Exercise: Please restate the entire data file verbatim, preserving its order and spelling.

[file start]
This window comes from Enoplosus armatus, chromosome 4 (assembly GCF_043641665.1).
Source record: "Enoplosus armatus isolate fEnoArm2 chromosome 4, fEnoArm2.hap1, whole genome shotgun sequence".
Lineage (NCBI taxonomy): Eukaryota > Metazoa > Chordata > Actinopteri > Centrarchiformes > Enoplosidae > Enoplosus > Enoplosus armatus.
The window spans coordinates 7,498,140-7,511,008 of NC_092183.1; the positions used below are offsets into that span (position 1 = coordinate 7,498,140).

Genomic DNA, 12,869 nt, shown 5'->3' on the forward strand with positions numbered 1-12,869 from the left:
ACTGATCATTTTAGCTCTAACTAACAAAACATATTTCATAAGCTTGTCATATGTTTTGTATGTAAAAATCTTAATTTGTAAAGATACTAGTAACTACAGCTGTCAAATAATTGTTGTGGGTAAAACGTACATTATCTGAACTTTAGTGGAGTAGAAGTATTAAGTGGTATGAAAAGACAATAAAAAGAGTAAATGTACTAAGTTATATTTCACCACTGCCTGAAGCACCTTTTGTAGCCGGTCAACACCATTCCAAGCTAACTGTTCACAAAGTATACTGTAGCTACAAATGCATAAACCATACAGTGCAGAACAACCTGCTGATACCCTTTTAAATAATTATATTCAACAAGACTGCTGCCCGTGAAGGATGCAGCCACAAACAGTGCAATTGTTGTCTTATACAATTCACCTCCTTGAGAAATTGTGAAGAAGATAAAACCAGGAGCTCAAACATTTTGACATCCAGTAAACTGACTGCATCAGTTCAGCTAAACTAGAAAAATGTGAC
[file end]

This window comes from Enoplosus armatus, chromosome 4 (assembly GCF_043641665.1).
Source record: "Enoplosus armatus isolate fEnoArm2 chromosome 4, fEnoArm2.hap1, whole genome shotgun sequence".
Lineage (NCBI taxonomy): Eukaryota > Metazoa > Chordata > Actinopteri > Centrarchiformes > Enoplosidae > Enoplosus > Enoplosus armatus.
The window spans coordinates 7,498,140-7,511,008 of NC_092183.1; the positions used below are offsets into that span (position 1 = coordinate 7,498,140).

Genomic DNA, 12,869 nt, shown 5'->3' on the forward strand with positions numbered 1-12,869 from the left:
ACTGATCATTTTAGCTCTAACTAACAAAACATATTTCATAAGCTTGTCATATGTTTTGTATGTAAAAATCTTAATTTGTAAAGATACTAGTAACTACAGCTGTCAAATAATTGTTGTGGGTAAAACGTACATTATCTGAACTTTAGTGGAGTAGAAGTATTAAGTGGTATGAAAAGACAATAAAAAGAGTAAATGTACTAAGTTATATTTCACCACTGCCTGAAGCACCTTTTGTAGCCGGTCAACACCATTCCAAGCTAACTGTTCACAAAGTATACTGTAGCTACAAATGCATAAACCATACAGTGCAGAACAACCTGCTGATACCCTTTTAAATAATTATATTCAACAAGACTGCTGCCCGTGAAGGATGCAGCCACAAACAGTGCAATTGTTGTCTTATACAATTCACCTCCTTGAGAAATTGTGAAGAAGATAAAACCAGGAGCTCAAACATTTTGACATCCAGTAAACTGACTGCATCAGTTCAGCTAAACTAGAAAAATGTGAC